Speak From The Heart

Difficult conversations with difficult people come in all sorts of situations and circumstances.  Often they involve a sensitive topic, and we worry about finding the perfect time and perfect place to approach it.

So how do you engage in a difficult conversation with a difficult person?

The answer is in the heart.

Anything that can be felt can be communicated, and anything that can be communicated can be managed.

My method of Redden Mit h’arz, translated from Yiddish, means “speak from the heart.” It can help you keep things positive and productive when entering a difficult conversation with a difficult person.

Speaking from the heart is not about the right time or place but about doing the right thing. It does not need to be role-played or practiced, because it comes straight from the heart.

Here are the fundamental:

1. Be available: listen without having an agenda or assumptions.

Don’t think Here we go again—I will never get a chance to speak.

2. Show attentiveness: listen deeply to everything that is being said. Don’t be dismissive.

Don’t think Same as always—he always has to be right .

3. Express with articulation: Repeat what was said, with vivid and great articulation.
Make it so vivid and expressive that your partner says, “Wow, you get me. I wish I had put it that way.”

Don’t think I’ve heard this a thousand times before.

4. Accept and acquiesce: Let your partner know you understand his side completely.

Don’t think I can never have a say because he won’t let me state my point.

5. Learn to acquire: Tell your partner all the things that you’ve just learned from listening to him. Sincerely let him know what you have learned from the conversation.

Don’t think He always thinks he knows everything.

By now, you have placed your difficult conversation with a difficult person in a different context.

You have made room for acknowledgment, appreciation, and approval.

Speak from the heart. Open the space for being heard.

When you speak from the heart the communication is about the other, not so much about you.

When you speak from the heart it is not about reacting but about being interactive.

When you speak from the heart it’s not about frustration but about staying engaged and connected.

When you speak from the heart there are no assumptions or judgment. You are just relating on a deeper level.

When in a bind, allow the heart to lead and let the mind follow.

Speak your mind but let your heart do the talking.

Lead from Within: In business, as in life, difficult conversations happen—with employees, peers, bosses, suppliers and customers, and with a partner or spouse, children, friends. To ignore or handle them badly can bring irreversible damage. Let the heart speak where difficulty resides.



N A T I O N A L   B E S T S E L L E R
The Leadership Gap: What Gets Between You and Your Greatness

After decades of coaching powerful executives around the world, Lolly Daskal has observed that leaders rise to their positions relying on a specific set of values and traits. But in time, every executive reaches a point when their performance suffers and failure persists. Very few understand why or how to prevent it.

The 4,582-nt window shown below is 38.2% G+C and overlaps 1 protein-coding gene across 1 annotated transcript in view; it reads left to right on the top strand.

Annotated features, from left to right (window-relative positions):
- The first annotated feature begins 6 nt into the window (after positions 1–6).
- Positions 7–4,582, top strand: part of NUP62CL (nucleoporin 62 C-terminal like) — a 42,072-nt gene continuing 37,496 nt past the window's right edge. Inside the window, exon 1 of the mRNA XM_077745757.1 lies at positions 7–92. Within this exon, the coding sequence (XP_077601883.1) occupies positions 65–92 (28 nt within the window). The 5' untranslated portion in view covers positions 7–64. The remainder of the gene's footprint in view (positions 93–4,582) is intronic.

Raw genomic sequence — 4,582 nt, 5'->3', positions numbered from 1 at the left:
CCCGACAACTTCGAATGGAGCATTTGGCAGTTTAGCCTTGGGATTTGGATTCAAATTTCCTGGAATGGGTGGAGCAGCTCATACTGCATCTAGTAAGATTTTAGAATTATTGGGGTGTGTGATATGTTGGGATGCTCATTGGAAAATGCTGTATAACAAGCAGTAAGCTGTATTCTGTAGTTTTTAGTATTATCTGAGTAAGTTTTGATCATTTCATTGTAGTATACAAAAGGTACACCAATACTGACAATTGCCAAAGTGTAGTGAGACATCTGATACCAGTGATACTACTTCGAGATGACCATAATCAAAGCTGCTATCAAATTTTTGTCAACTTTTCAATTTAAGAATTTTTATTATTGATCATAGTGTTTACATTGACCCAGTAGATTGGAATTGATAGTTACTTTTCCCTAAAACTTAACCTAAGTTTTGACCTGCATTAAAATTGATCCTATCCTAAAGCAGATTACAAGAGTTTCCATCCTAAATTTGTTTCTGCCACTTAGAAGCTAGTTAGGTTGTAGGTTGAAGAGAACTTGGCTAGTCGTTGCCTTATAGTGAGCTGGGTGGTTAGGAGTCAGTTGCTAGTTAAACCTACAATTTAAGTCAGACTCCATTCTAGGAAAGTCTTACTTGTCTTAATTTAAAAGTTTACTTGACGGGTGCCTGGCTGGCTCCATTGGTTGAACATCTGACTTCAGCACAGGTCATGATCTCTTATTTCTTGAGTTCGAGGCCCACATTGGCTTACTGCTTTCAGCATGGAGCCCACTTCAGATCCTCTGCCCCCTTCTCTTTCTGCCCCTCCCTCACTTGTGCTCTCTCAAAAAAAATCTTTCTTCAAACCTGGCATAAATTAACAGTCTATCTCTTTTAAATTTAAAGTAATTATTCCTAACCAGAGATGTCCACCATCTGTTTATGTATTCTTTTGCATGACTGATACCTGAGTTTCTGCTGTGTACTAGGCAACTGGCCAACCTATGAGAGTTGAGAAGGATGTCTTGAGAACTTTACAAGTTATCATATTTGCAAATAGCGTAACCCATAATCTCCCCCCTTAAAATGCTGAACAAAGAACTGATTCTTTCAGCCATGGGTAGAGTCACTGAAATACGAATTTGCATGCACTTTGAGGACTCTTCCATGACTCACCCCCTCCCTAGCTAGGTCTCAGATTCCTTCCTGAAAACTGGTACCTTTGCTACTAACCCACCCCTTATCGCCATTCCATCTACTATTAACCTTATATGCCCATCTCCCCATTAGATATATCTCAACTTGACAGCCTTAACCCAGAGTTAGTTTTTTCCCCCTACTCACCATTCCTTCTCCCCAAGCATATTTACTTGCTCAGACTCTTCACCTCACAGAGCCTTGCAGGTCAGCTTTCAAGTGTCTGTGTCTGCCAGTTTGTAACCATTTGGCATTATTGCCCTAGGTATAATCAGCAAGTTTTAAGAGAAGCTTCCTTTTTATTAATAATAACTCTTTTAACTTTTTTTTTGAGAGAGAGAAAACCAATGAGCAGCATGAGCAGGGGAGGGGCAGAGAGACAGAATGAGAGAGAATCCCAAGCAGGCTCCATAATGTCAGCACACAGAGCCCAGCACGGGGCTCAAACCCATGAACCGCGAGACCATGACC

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Photo Credit: Getty Images

Lolly Daskal is one of the most sought-after executive leadership coaches in the world. Her extensive cross-cultural expertise spans 14 countries, six languages and hundreds of companies. As founder and CEO of Lead From Within, her proprietary leadership program is engineered to be a catalyst for leaders who want to enhance performance and make a meaningful difference in their companies, their lives, and the world.

Of Lolly’s many awards and accolades, Lolly was designated a Top-50 Leadership and Management Expert by Inc. magazine. Huffington Post honored Lolly with the title of The Most Inspiring Woman in the World. Her writing has appeared in HBR, Inc.com, Fast Company (Ask The Expert), Huffington Post, and Psychology Today, and others. Her newest book, The Leadership Gap: What Gets Between You and Your Greatness has become a national bestseller.

  1. LaRae Quy

    24. Sep, 2013

    Loved this article, Lolly. I especially liked “speak your mind but let your heart do the talking.” A great piece of wisdom.

    My challenges are in listening to another person without thinking to myself “here we go again.” Listening without an agenda is the most difficult for me…and that is because my mind is leading the discussion! Taming that mind to behave and stay in its place is hard for me 🙁

    It comes down to communication, and it being a two-way street. We need to communicate our feelings, and we need to be heard.

    Reply to this comment
    • lollydaskal

      27. Sep, 2013

      you are so right communication is a two way street and how we walk that path is was matters.

      Thanks LaRae for your insightful wisdom.


      Reply to this comment
  2. Sam

    24. Sep, 2013

    ” Speak your mind but let your heart do the talking.” Is a brilliant phrase.

    Reply to this comment
  3. Terri Klass

    24. Sep, 2013

    This post has such great wisdom, Lolly!